His father, the late Mr. R. A. Ledward, was a native of Wolstanton, and for a number of years worked as a modeller at the Burstein works of Messrs. Doulton and Co., Ltd., being also associated with the Burslem Art School., Later, he proceeded to London, and worked there as a sculptor until his death.

Mr. Gilbert Ledward's achievement at the age of 38, around which will be enacted one of the most stirring and historic pageants seen in London for some time, marks the zenith of his career.

He commenced his education in London, and later studied at Karlsruhe, in Germany. Heredity, no doubt played a great part in his taking up sculpture, and after returning to this country, where he worked at the Royal College of Art and at the Royal Academy School, success was not long in coming his way, for in 1913 he won the first scholarship offered by the British School at Rome.

This (he said) was a scholarship tenable in Rome for three years, with a maintenance of £250 per annum. In the same fear I also gained the Royal Academy Gold Medal, and a travelling studentship of £200. The War which came along about that time rather inter-with my career, and it was not until I returned—in 1918—that I was able to make a fresh start.

Mr. Ledward served as a Lieutenant with a Battery of Howitzers, and his knowledge of guns thus gained helped him considerably in the modelling of one of the panels of the memorial, which represents the Guards Divisional Artillery in action. The success which attended his career prior to the outbreak of War had been recognised by the Faculty of the British School of Rome, who awarded him a membership. Moreover, he has just recently been appointed a Professor at the School of Sculpture, Royal College of Art.

Mr. Ledward, who in his extreme modesty was loth to discuss his own record, was more anxious to tell me about the Guards' Memorial.

The design (he said) was done in collaboration with Mr. H. C. Bradshaw, A.R.I.B.A., who was the London Scholar of Architecture in 1913. Together we started in 1922, and I have worked at it practically continuously since.

A Work of Stern Simplicity

The memorial represents men of the five regiments of the Guards standing at ease, and with fixed bayonets, a field gun in action, and, in front, a field telephonist receiving a message from an observation post. Stern simplicity governs the conception of the work, and its spirit is well expressed in the Roman reticence of the inscription which has been written by Mr. Rudyard Kipling whose only son was killed while on service with the Guards.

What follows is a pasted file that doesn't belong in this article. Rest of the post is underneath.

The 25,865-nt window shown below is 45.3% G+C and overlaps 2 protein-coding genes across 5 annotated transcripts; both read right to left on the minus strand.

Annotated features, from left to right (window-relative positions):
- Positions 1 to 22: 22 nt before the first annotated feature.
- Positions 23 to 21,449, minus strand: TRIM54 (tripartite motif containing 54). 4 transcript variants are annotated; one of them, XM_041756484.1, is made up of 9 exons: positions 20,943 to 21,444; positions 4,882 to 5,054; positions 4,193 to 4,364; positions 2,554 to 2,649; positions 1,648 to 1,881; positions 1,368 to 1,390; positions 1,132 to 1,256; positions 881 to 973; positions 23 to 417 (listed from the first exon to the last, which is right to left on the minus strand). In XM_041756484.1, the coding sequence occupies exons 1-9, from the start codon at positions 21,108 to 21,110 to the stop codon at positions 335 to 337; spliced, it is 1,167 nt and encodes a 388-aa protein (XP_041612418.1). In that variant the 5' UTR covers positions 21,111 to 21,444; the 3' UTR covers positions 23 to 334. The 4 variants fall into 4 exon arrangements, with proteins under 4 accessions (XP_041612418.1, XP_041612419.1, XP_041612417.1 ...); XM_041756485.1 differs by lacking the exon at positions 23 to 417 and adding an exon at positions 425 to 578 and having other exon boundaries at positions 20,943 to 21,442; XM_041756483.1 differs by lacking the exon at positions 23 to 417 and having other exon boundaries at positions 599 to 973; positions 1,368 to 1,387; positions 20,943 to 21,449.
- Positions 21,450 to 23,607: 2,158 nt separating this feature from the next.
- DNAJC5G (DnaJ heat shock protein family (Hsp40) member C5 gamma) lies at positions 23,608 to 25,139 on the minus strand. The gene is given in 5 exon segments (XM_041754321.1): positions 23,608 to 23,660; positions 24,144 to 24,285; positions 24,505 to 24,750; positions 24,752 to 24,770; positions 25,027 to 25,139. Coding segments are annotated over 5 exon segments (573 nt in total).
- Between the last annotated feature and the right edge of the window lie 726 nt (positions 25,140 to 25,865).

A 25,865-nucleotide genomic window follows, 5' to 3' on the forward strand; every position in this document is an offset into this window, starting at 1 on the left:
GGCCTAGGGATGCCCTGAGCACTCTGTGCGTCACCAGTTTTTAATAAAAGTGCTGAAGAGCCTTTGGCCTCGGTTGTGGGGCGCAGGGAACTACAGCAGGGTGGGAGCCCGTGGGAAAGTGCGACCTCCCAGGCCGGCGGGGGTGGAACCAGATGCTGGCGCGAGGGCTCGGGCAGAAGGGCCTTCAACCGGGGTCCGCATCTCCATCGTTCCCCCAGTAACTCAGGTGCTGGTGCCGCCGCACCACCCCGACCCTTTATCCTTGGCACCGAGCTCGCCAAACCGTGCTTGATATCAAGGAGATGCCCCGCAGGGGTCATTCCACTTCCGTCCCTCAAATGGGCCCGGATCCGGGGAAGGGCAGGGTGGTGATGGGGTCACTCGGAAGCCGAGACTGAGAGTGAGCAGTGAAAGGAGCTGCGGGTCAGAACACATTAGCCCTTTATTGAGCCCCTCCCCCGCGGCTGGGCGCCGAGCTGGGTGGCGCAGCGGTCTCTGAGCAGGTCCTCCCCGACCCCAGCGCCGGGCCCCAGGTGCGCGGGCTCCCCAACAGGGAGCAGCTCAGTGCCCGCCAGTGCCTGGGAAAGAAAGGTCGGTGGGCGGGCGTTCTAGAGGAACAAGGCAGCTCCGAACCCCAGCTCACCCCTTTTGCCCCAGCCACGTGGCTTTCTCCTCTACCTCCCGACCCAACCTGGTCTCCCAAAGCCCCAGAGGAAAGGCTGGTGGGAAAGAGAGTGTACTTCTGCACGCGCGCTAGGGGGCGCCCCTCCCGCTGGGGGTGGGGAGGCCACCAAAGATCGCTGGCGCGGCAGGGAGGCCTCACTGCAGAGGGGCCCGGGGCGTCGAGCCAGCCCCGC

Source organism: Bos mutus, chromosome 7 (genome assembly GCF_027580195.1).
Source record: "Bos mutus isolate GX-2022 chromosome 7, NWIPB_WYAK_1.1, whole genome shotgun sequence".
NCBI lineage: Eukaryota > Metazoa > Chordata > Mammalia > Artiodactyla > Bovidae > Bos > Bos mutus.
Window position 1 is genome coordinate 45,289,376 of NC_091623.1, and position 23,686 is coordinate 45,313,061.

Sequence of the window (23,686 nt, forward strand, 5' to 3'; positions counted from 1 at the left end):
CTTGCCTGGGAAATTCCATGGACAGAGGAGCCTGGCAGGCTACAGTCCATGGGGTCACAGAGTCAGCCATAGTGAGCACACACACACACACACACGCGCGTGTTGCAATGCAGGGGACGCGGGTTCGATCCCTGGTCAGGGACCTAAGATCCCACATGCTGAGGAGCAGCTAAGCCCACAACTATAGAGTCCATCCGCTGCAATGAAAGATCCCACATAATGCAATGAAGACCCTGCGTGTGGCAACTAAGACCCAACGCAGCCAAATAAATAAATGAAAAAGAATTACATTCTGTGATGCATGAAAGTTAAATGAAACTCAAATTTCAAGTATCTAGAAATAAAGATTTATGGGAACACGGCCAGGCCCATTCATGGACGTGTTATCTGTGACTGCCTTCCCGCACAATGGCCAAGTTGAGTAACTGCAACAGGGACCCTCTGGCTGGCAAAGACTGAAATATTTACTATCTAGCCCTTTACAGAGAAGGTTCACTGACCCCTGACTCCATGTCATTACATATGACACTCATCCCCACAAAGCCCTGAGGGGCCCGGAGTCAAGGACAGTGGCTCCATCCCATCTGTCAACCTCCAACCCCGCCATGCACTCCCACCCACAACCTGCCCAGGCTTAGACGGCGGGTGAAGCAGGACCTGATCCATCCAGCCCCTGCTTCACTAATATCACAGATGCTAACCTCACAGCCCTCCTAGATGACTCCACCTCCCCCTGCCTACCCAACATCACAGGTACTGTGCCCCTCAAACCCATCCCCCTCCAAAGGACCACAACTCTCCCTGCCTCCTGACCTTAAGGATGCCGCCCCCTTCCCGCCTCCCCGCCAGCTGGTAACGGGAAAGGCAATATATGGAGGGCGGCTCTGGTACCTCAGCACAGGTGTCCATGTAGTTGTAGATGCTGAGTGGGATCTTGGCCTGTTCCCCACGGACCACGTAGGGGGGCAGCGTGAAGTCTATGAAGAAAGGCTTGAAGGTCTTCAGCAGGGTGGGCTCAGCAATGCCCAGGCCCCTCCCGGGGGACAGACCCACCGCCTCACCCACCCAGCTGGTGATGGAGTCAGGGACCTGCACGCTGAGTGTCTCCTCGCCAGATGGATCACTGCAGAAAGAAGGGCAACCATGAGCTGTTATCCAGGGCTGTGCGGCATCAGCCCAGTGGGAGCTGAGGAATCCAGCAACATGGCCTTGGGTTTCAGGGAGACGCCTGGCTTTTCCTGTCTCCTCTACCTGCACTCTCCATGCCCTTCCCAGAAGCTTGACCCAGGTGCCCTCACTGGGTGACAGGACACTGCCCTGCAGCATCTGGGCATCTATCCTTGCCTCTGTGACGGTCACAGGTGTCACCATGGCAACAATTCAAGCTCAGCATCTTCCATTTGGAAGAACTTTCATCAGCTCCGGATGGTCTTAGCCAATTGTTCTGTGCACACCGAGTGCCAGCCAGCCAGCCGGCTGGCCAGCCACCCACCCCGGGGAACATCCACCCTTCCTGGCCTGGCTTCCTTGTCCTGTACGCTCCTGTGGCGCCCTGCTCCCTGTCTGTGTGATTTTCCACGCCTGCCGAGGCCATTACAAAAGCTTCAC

It has a total height of approximately 40ft. (Mr. Ledward remarked), and it has a width across the granite step at the best of 46ft. The bronze figures of Guardsmen are 7ft. in height, and each weighs about 17 to 18 cwt., so you can imagine a little of the immensity of the task. The panel at the back of the memorial, which represents the Guards' Divi¬sional Artillery, covers an area of over 50 square feet.

In passing (Mr. Ledward said) I should Ike it to be known that I have received invaluable assistance from outside, and the Executive Committee, under the presidency of H.R.H. the Duke of Connaught, with Vice-Marshal Lord Methuen as Chairman, and General Sir A. E.. Codrington as Vice-Chairman, have been most helpful. Everything has been minutely organised, even to the extent of my being able to rail upon men from the Brigade of Guards as models.

There will be present at the unveiling of the memorial next Saturday some thousands of Guards' survivors and relatives of the dead. The old division will mobilise once more from every corner of the British Isles, and Staffordshire will not be lacking in representatives. After the unveiling, the Division will march past the memorial at the salute. It is expected that as many as 50,000 spectators will witness the ceremony. Among those present will be the Earl of Cavan, and other War Commanders of the Division, and all the regimental Colonels of the Brigade. Field Marshal the Duke of Connaught, as Colonel of the Grenadier Guards, will unveil the memorial.

It will he a great day in the life of Mr. Ledward, and his greatest achievement, although he has many other important examples of sculpture to his credit. A marble group which constitutes the Stockport War Memorial is a work of his, and also a bronze frieze in the Hall of Memory, Blackpool. He has, moreover, been responsible for two other War Memorials—at Harrogate and Stonyhurst College. Among other of his works are a group at Grahamstown (South Africa), a bronze figure of a soldier at Abergavenny. and sculp¬tured panels of war subjects at the Imperial War Museum, South Kensington.

Extract from Bath Chronicle and Weekly Gazette - Saturday 16 October 1926, page 3:

The Guards Memorial.

Regarding the Guards AlemorLal in St. James's Park, Whitehall, which is being unveiled to-day (Saturday), it interesting to note that the whole of the Whitbed Portland stone used for the memorial was supplied from the Bath and Portland Firm's quarries at Portland.

Last updated 12 October, 2021